Angelo Venardos of Heritage Trust looks at some of the key trends and challenges in wealth planning in Asia today, including what he calls a jurisdictional arbitrage between Hong Kong and Singapore.
Date: Mar 2012
However, in Europe, for instance, where the focus is on declared funds, it can be quite difficult for later generations to comply given that it might not be possible for them to know where the money originally came from.
However, explained Venardos, tax rates in Asia tend to be a lot lower, so aren’t a primary driver for setting up wealth planning structures.
Instead, a more important factor in the region is privacy, given, for example, that he said issues such as kidnap and ransom are very real.
On the surface, Venardos said banks are being told the same messages by the relevant regulators in Hong Kong and Singapore – that they must do the right levels of due diligence and compliance.
However, given what Venardos describes as the “100-pound gorilla sitting at the back of the room” in Hong Kong – referring to China – he said the mainland authorities might not want Hong Kong to sign up to every programme as part of being a good global citizen.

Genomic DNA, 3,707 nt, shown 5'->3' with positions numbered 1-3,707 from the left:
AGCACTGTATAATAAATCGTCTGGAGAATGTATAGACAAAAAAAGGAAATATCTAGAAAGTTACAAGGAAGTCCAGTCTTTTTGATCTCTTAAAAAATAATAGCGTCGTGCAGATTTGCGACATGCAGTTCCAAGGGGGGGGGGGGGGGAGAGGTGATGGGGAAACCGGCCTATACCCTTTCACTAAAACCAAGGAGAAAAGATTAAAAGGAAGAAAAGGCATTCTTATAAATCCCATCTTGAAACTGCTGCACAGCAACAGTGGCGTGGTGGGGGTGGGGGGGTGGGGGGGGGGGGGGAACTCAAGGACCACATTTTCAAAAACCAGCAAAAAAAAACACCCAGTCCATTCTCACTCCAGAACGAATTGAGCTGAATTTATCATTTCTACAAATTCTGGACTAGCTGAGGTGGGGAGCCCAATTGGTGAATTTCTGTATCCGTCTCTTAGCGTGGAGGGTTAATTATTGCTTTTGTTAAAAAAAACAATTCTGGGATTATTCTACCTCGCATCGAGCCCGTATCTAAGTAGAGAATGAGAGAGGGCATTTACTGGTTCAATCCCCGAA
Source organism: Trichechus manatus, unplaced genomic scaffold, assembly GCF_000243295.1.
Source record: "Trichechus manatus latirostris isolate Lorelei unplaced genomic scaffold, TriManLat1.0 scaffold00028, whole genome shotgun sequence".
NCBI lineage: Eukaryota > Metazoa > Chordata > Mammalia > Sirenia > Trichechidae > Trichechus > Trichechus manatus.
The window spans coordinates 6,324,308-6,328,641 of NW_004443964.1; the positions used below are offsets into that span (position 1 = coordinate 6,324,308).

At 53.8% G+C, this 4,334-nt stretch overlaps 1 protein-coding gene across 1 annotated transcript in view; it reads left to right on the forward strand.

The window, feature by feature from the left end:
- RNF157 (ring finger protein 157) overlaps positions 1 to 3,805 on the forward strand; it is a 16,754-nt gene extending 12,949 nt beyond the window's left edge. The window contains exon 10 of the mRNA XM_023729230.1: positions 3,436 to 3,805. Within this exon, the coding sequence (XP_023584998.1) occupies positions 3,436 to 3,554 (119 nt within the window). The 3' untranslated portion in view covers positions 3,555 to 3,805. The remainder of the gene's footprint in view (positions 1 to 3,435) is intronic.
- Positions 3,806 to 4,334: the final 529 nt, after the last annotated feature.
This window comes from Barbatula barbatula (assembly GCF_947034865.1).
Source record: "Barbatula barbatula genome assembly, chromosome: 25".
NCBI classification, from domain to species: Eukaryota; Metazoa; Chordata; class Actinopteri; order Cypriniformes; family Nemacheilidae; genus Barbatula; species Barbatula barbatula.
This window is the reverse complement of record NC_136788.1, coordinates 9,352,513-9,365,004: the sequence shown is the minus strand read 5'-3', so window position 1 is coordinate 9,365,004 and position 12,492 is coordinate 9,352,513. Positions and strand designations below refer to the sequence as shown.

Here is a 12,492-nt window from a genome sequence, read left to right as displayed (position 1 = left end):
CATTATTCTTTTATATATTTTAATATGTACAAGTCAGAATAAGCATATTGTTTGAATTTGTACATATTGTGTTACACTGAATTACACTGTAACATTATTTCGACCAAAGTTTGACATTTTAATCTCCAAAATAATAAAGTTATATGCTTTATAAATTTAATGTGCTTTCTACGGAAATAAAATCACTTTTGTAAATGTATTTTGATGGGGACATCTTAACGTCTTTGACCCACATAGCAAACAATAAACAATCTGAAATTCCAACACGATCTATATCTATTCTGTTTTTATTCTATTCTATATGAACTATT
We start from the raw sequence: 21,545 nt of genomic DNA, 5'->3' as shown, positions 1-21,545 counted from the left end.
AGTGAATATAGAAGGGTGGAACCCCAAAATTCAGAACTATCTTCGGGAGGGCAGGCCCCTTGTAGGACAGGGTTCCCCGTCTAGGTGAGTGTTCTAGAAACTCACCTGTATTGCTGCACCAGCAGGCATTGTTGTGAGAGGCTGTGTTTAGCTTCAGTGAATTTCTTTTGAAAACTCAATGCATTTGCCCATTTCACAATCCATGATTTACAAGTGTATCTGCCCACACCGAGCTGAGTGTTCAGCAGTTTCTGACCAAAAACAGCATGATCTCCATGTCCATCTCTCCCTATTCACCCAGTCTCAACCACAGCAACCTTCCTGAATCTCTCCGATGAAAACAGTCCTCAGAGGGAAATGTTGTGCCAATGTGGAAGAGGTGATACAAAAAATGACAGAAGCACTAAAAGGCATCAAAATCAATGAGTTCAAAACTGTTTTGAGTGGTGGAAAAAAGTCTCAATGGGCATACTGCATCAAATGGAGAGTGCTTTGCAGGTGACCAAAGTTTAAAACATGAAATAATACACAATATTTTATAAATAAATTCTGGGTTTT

This puts pressure on Singapore, he explained, which while on the one hand wants to compete with the Europeans, also needs to keep in mind what is happening with the competitive market of Hong Kong.
As a result, Venardos said there is a jurisdictional arbitrage, and some clients, through their private banks and other advisers, will choose one jurisdiction over another.
An evolving industry
When referring to how the industry has developed over the years, Venardos said that in his earlier days, in corporate banking, the focus was about not letting money out of the bank without a detailed risk assessments and credit worthiness report.
The reverse is happening in private banking today, he said, where the compliance departments control the process of telling the bankers whether they can take in a client’s money.
The process of satisfying the ticks and boxes is therefore getting more robust, he explained.
For those people who have come from a mindset of transparency and ethics, Venardos said they are most likely to be successful within today’s regulatory framework.